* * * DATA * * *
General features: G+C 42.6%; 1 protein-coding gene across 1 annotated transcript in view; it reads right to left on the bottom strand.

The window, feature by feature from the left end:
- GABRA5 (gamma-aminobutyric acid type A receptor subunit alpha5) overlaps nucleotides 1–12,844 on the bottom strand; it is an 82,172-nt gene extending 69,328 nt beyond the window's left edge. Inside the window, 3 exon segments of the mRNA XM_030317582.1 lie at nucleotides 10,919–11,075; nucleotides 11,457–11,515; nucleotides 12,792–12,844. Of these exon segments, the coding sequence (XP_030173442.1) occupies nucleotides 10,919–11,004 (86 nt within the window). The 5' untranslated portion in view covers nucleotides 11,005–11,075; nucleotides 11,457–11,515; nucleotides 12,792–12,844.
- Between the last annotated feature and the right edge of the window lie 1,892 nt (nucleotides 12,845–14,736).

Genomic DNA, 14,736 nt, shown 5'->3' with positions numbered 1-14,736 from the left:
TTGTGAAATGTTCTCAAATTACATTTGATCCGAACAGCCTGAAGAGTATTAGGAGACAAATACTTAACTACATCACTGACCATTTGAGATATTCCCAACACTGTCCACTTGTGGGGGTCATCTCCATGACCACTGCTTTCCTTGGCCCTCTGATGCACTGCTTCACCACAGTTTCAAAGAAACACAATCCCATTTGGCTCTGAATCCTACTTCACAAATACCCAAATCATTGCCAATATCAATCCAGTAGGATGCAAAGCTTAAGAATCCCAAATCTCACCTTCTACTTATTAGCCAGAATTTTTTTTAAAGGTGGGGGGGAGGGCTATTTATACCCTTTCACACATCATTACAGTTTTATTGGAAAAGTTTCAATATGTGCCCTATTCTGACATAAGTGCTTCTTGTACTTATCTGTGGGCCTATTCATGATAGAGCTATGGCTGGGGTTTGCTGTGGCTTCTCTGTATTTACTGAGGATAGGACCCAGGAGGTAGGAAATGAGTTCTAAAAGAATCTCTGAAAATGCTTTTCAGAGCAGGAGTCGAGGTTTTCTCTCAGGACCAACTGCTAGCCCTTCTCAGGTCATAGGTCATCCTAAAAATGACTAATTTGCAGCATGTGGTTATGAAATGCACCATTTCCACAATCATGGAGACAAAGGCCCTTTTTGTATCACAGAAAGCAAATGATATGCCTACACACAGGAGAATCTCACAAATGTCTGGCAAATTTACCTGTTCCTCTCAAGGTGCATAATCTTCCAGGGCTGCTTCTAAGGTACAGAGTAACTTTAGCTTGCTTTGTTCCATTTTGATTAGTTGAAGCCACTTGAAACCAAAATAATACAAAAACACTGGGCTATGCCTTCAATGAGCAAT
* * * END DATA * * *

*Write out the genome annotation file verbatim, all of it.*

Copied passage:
General features: G+C 42.6%; 1 protein-coding gene across 1 annotated transcript in view; it reads right to left on the bottom strand.

The window, feature by feature from the left end:
- GABRA5 (gamma-aminobutyric acid type A receptor subunit alpha5) overlaps nucleotides 1–12,844 on the bottom strand; it is an 82,172-nt gene extending 69,328 nt beyond the window's left edge. Inside the window, 3 exon segments of the mRNA XM_030317582.1 lie at nucleotides 10,919–11,075; nucleotides 11,457–11,515; nucleotides 12,792–12,844. Of these exon segments, the coding sequence (XP_030173442.1) occupies nucleotides 10,919–11,004 (86 nt within the window). The 5' untranslated portion in view covers nucleotides 11,005–11,075; nucleotides 11,457–11,515; nucleotides 12,792–12,844.
- Between the last annotated feature and the right edge of the window lie 1,892 nt (nucleotides 12,845–14,736).

Genomic DNA, 14,736 nt, shown 5'->3' with positions numbered 1-14,736 from the left:
TTGTGAAATGTTCTCAAATTACATTTGATCCGAACAGCCTGAAGAGTATTAGGAGACAAATACTTAACTACATCACTGACCATTTGAGATATTCCCAACACTGTCCACTTGTGGGGGTCATCTCCATGACCACTGCTTTCCTTGGCCCTCTGATGCACTGCTTCACCACAGTTTCAAAGAAACACAATCCCATTTGGCTCTGAATCCTACTTCACAAATACCCAAATCATTGCCAATATCAATCCAGTAGGATGCAAAGCTTAAGAATCCCAAATCTCACCTTCTACTTATTAGCCAGAATTTTTTTTAAAGGTGGGGGGGAGGGCTATTTATACCCTTTCACACATCATTACAGTTTTATTGGAAAAGTTTCAATATGTGCCCTATTCTGACATAAGTGCTTCTTGTACTTATCTGTGGGCCTATTCATGATAGAGCTATGGCTGGGGTTTGCTGTGGCTTCTCTGTATTTACTGAGGATAGGACCCAGGAGGTAGGAAATGAGTTCTAAAAGAATCTCTGAAAATGCTTTTCAGAGCAGGAGTCGAGGTTTTCTCTCAGGACCAACTGCTAGCCCTTCTCAGGTCATAGGTCATCCTAAAAATGACTAATTTGCAGCATGTGGTTATGAAATGCACCATTTCCACAATCATGGAGACAAAGGCCCTTTTTGTATCACAGAAAGCAAATGATATGCCTACACACAGGAGAATCTCACAAATGTCTGGCAAATTTACCTGTTCCTCTCAAGGTGCATAATCTTCCAGGGCTGCTTCTAAGGTACAGAGTAACTTTAGCTTGCTTTGTTCCATTTTGATTAGTTGAAGCCACTTGAAACCAAAATAATACAAAAACACTGGGCTATGCCTTCAATGAGCAAT